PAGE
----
gratitude52, Week 24: A Book I Learned Fromfeatured

gratitude52, Week 24: A Book I Learned From {the ponytail diaries}

gratitude52 (because “52 Weeks of Gratitude” is too much of a mouthful) is a year-long challenge/series on, obviously, gratitude. Read more about the challenge here and all gratitude52 posts here.

Well, I’ve written about To Kill a Mockingbird and East of Eden a good bit already. I think we’re all clear on my feelings about those two books. But there’s a third — I might have mentioned around here once or twice? — that’s captured me just as much.

That would be The Little Prince (or Le Petit Prince) by Antoine de Saint Exupery.

I don’t remember when I first read this book. Before high school, because in French 3, which I took freshman year, we read it in French and I was already familiar with the story then.

The Little Prince is one of those stories that you read at age 10, age 15, age 21, (I imagine) age 30 and beyond and learn something different each time. Right now (it’s been several years since I read it), the story about the fox getting tamed and, of course, the ephemeral flower are what I remember best. But I expect the next time I read it, something else entirely will stick out to me.

Maybe these are the best books. What’s the line in Ecclesiastes — something about “When I was a child, I played with childish things, and then I became a man and set those things aside”? I can think of so many movies, TV shows, and books I used to read and LOVE when I was little that I just can’t get the same enjoyment out of now. Music too — there are certain songs and artists I listened to in high school and still enjoy in a nostalgic sense, but I’ve moved on from the place in my life when those songs had real meaning to me, and now I just don’t feel the same connection when I listen to them. (Dashboard Confessional springs to mind.)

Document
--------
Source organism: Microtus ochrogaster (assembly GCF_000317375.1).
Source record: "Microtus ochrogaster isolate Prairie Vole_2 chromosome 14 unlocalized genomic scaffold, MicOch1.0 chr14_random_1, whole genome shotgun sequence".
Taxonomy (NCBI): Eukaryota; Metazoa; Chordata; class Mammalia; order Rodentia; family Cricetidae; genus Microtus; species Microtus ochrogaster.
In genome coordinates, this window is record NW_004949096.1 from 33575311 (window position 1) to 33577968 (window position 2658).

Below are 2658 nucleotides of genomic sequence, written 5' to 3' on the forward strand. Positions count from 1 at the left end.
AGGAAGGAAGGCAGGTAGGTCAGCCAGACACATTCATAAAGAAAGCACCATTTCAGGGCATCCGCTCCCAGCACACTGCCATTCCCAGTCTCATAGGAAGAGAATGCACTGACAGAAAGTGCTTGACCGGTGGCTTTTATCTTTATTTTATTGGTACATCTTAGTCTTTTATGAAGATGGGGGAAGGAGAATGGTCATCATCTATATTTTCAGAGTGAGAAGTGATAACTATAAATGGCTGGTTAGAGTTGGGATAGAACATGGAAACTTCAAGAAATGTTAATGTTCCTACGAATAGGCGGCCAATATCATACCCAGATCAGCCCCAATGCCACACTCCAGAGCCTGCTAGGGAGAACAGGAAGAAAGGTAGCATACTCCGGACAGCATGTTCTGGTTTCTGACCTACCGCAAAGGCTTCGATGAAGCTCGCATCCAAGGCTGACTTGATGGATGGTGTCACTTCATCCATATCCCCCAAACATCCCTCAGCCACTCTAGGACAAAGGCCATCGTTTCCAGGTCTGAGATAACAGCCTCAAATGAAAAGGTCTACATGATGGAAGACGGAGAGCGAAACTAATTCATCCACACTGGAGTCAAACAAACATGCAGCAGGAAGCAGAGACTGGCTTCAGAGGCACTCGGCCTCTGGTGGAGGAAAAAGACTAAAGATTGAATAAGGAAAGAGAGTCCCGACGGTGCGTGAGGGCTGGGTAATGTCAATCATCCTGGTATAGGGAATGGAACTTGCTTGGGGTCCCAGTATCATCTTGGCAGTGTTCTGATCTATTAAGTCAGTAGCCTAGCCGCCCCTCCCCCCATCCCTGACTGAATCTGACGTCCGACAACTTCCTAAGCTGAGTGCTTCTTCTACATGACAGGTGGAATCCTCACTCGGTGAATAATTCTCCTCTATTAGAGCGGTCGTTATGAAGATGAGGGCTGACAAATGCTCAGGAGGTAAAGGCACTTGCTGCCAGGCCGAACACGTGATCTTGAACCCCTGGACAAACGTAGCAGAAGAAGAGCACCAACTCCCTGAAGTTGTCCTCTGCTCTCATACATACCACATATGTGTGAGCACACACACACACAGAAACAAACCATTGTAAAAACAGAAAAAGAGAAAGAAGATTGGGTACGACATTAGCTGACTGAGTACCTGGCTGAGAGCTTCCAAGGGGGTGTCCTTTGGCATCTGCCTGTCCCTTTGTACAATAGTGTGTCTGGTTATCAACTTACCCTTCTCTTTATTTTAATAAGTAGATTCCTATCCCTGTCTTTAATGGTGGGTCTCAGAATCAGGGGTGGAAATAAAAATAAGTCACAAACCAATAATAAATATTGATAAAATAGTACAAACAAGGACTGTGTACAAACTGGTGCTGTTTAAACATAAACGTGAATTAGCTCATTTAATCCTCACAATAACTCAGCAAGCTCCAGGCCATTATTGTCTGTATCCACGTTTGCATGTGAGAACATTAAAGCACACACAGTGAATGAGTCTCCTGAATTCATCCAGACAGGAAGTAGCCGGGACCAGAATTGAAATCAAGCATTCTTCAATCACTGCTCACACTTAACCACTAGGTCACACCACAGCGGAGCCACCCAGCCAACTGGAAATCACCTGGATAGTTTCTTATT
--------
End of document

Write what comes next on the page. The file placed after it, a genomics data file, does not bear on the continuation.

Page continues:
But you also have the books, movies, music, shows that grow with you. Hell, I even noticed how different it was to watch Friends back in high school and watching it now, at nearly 30, realizing Good Lord, I’m their age now. And yeah, getting different things out of certain episodes.

It’s a rare book — a static thing — that’s able to somehow be and stay alive.

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